Friday, February 26, 2016

Building Your Core: Internal and External Core Conflicts

By Janice Hardy, @Janice_Hardy

A strong core leads to a strong novel.

When you're talking about plot, the core conflict is at the center of everything. It's what the novel is about, and the whole reason our characters are putting up with all the terrible things we do to them. It's the conflict in our one-line pitch, and what the focus of our query hook will be.

The core conflict is the story.

In my novel The Shifter, it's all about saving the sister. Other things happen, but that core problem is what's driving Nya, the protagonist, to act on every page.

But there's also another core conflictNya's struggle with her powers.

Wait! you say? How can you have two core conflicts?

Because one is the external core conflict (the plot), and one is the internal core conflict (the character arc). These two work in tandem to create the story.

The External Core Conflict

The external core conflict is the problem the protagonist is facing on the outside—the meat of the story. Resolving this conflict determines the plot. When someone asks what your novel is about, this is probably the problem you tell them about.

The opening pages and the inciting event all lead to this conflict. The protagonist discovering she has this conflict is pretty close to the beginning of the novel (typically made clear by the end of the first act). Resolving this conflict is the end of the novel.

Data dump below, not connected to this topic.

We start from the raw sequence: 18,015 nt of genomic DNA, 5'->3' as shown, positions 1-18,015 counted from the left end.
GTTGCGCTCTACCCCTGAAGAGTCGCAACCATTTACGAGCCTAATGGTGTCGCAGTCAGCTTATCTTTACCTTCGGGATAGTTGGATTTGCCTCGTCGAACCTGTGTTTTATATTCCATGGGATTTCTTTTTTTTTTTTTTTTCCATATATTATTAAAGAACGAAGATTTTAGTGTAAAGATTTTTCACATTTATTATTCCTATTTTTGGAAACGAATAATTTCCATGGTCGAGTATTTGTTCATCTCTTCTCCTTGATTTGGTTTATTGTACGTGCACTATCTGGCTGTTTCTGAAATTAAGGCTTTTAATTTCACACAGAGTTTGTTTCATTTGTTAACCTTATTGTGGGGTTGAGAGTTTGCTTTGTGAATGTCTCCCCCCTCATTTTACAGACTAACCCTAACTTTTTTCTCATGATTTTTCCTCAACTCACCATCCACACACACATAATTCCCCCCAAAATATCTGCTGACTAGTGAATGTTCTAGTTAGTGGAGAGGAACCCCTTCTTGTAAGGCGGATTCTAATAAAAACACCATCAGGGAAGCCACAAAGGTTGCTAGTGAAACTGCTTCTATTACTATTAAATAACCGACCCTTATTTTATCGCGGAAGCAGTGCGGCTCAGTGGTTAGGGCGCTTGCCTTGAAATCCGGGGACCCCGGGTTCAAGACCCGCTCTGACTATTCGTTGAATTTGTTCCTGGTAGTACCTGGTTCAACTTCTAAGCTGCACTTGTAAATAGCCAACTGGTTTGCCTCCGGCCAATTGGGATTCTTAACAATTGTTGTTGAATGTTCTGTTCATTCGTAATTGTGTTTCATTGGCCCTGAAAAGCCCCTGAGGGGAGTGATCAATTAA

Look at your core conflict and examine how your protagonist resolves it. What has to be done to solve this external problem? To avoid it? To fix it? 

Not sure? Try working backward from the end of the novel. What happens in the climax? What problem needs to be solved for the novel to end? Odds are that's your core conflict. If not, that's a red flag for issues with the plot or story concept. 

How this helps with plotting: Knowing the core conflict helps you determine what scenes and goals are needed to get the protagonist from the opening page to the end of the novel.  

In each individual scene, look at the protagonist's goal and ask if it connects to, or gets the protagonist to, this core conflict. 

If yes, you know you're on the right track plot-wise. If no, there's a chance the scene is heading off on a tangent and doesn’t serve the story. If you're unsure, then it's possible the scene covers an important character moment, or has value in another non-plot way.

(Here's more on Two Questions to Ask for Stronger Character Goals and Motivations)

The Internal Core Conflict

The internal core conflict is the problem the protagonist is facing on the inside. It typically follows the character arc and allows the protagonist to grow however she needs to in the story. It's most often a personal struggle that deals with the protagonist's belief system in some way, or whatever is keeping her from being happy and fulfilling her goal.